Sunday, April 22, 2012

Commercial GPL

The commercial application of the General Public License would endeavor to protect the business, like any software license. In stark contrast to much of what is said about the GPL on the internet, the GPL is ideal for this purpose.

Some software packages depend on their use by developers, via SDK or source code, for their general success. In these cases, it is rational to publish the source code as the ultimate SDK. When in doubt, read the source. Have a problem, fix the source and share a patch or change request. Discuss the implications, engage and interact, and the changes may be accepted into the original package. The GPL excels with this, and was designed for this. Furthermore, the GPL has been proven in sustaining this.

The copyright holder is free to license the software under alternative licenses, as necessary.

Protecting the business may require additional measures, which the GPL also accommodates without modification or addenda.

"Nothing in this License shall be construed as excluding or limiting any implied license or other defenses to infringement that may otherwise be available to you under applicable patent law."

The copyright holder may file patents related to the critical processes implemented by the software in order to further protect the software from commercial reproduction. The patent and the GPL licensed software publication is a finished package completely described by the GPL.

Licensees in good standing under the GPL have a license to the patent exclusively embodied in the published and protected software.

In this way, a business in the software is protected while the software is published in open source. Making this model work in terms of revenues will require additional supply side value, and demand for that value. This value is typically support in the practical use of the package as productive and reliable.

In many commercial situations, support is important. There is very low tolerance for inconvenience as a distraction from productivity. Conversely, there is substantial demand for convenience as supports productivity.

The first component of such a commercial offering would be a commercial software distribution network. With a convenient and productive process, the commercially agreed installation is effected and maintained.

The second component would be the interactive human contact covering each aspect of the setup and use of these installations.

These services are worth money, and productive businesses will pay for them. The software itself is virtually irrelevant -- it is virtual -- in the business relationship. These requirements must be met before much of the software product itself becomes relevant to the business relationship.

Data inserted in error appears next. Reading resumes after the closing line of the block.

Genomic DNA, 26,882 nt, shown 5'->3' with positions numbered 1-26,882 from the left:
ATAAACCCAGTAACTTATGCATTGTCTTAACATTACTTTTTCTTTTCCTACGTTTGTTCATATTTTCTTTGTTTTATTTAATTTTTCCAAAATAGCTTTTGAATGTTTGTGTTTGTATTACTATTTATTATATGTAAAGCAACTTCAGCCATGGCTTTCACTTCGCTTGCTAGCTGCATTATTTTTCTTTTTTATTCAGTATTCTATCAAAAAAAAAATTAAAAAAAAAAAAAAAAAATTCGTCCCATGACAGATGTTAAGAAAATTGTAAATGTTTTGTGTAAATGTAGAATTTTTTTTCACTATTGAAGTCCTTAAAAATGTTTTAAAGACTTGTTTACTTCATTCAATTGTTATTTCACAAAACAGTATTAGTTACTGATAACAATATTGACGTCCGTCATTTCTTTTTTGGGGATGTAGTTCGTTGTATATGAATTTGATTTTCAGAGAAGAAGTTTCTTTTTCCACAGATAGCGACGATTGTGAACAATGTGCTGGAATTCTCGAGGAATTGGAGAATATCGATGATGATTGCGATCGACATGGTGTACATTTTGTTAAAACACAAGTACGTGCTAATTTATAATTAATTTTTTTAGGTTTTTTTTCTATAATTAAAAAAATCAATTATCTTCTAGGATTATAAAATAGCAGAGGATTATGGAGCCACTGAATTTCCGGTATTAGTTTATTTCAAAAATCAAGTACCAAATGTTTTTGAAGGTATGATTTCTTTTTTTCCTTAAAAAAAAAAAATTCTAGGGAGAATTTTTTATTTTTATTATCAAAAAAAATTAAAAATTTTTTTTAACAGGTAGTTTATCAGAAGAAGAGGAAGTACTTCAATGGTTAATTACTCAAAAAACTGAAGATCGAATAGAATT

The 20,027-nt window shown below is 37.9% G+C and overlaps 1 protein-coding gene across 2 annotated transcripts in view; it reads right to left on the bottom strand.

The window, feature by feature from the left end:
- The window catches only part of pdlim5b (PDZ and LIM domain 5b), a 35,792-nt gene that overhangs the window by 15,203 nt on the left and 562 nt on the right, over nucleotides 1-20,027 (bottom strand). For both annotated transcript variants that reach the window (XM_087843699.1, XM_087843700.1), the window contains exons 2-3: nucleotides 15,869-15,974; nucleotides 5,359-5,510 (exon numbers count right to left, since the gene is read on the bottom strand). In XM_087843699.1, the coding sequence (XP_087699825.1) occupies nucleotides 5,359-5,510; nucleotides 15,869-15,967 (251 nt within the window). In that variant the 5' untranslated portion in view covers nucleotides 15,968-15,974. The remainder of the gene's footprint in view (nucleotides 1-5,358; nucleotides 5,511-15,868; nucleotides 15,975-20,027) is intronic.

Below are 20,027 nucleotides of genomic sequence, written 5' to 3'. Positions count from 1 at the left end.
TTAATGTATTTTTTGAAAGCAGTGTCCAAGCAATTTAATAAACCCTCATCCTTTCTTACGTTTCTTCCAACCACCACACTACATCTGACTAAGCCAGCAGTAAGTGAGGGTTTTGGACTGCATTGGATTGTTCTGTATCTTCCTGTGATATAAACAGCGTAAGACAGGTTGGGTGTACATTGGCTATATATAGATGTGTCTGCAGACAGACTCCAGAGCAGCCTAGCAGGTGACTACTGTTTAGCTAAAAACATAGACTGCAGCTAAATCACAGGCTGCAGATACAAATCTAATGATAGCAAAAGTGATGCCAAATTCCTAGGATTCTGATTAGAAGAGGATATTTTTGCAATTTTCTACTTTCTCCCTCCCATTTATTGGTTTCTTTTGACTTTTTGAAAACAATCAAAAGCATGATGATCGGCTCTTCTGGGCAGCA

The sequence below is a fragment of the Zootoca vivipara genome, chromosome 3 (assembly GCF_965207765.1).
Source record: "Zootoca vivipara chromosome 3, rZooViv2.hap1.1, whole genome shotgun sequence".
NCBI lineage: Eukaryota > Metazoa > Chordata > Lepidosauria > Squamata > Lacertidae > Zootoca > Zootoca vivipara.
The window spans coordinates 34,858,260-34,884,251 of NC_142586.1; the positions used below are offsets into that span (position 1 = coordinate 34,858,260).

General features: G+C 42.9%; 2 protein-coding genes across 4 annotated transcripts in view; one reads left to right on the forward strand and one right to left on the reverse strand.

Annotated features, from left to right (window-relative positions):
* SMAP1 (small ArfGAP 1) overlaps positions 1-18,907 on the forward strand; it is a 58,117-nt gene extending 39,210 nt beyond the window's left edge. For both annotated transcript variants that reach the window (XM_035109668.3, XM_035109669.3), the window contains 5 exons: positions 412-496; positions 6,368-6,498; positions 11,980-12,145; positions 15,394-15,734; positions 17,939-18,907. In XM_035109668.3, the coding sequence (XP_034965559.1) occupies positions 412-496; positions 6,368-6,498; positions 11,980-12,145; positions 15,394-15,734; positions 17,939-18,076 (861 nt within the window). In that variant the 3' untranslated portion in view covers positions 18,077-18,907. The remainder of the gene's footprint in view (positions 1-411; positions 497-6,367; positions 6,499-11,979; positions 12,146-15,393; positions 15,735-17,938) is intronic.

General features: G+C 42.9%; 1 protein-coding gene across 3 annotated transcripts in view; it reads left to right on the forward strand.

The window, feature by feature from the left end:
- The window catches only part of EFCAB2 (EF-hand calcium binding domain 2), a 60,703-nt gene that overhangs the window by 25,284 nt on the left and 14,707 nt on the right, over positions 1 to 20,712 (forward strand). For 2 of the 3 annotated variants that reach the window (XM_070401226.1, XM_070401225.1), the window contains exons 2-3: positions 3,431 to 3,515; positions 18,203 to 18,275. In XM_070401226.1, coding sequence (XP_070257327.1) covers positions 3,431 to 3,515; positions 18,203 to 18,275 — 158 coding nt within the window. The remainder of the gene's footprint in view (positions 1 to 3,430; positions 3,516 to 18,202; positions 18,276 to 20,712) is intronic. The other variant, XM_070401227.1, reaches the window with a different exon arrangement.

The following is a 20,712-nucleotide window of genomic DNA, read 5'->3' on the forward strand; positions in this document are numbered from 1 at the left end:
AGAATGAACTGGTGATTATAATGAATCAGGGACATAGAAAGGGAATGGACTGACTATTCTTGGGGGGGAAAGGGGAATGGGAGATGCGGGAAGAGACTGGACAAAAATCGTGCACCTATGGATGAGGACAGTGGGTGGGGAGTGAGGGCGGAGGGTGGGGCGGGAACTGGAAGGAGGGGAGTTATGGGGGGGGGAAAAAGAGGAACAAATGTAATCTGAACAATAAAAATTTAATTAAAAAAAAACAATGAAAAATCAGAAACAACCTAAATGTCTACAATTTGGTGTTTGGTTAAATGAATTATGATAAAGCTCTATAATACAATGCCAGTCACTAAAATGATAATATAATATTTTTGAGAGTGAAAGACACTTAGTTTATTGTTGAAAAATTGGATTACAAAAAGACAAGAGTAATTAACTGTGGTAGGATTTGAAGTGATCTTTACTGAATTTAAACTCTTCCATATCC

I explain this via the economics of computing, which is effectively modeled in terms of productivity. Business managers and operators will rationally choose the best available productivity subject to the best available preservation of their processes and relationships. A new element of their processes is introduced only rarely, and must successfully prove itself to have superior productivity and reliability over all practical use cases. In the business environment, a software package can compete with a screwdriver, printer, wall clock, or whiteboard. Any kind of thing on which known effective processes have been based. It's not easy to best a screwdriver in its reliability, but the screwdriver can be beat in terms of productivity.

The analysis of this thesis depends on a few critical points.

First: the law can protect copyrights, patents and contracts. Of course, particular issues and disputes are beyond the general scope.

Second: the consumer demand is significant to substantial in the operational productivity of the product with respect to the operation of the consumer's business. This point has potential interaction with a consumer IT (IS) department -- however, these effects are typically a net contribution to demand (technical sale).

Third: most importantly, business replication (by competitors) in terms of services is not legally protected by this framework -- at least not before relevant agreements are established. Economic protections include the value of name recognition as a source of competence and support, while business mass, velocity and acceleration are the ultimate factors. Naturally, these metaphors refer to revenue and the first and second derivative changes in revenue over time.

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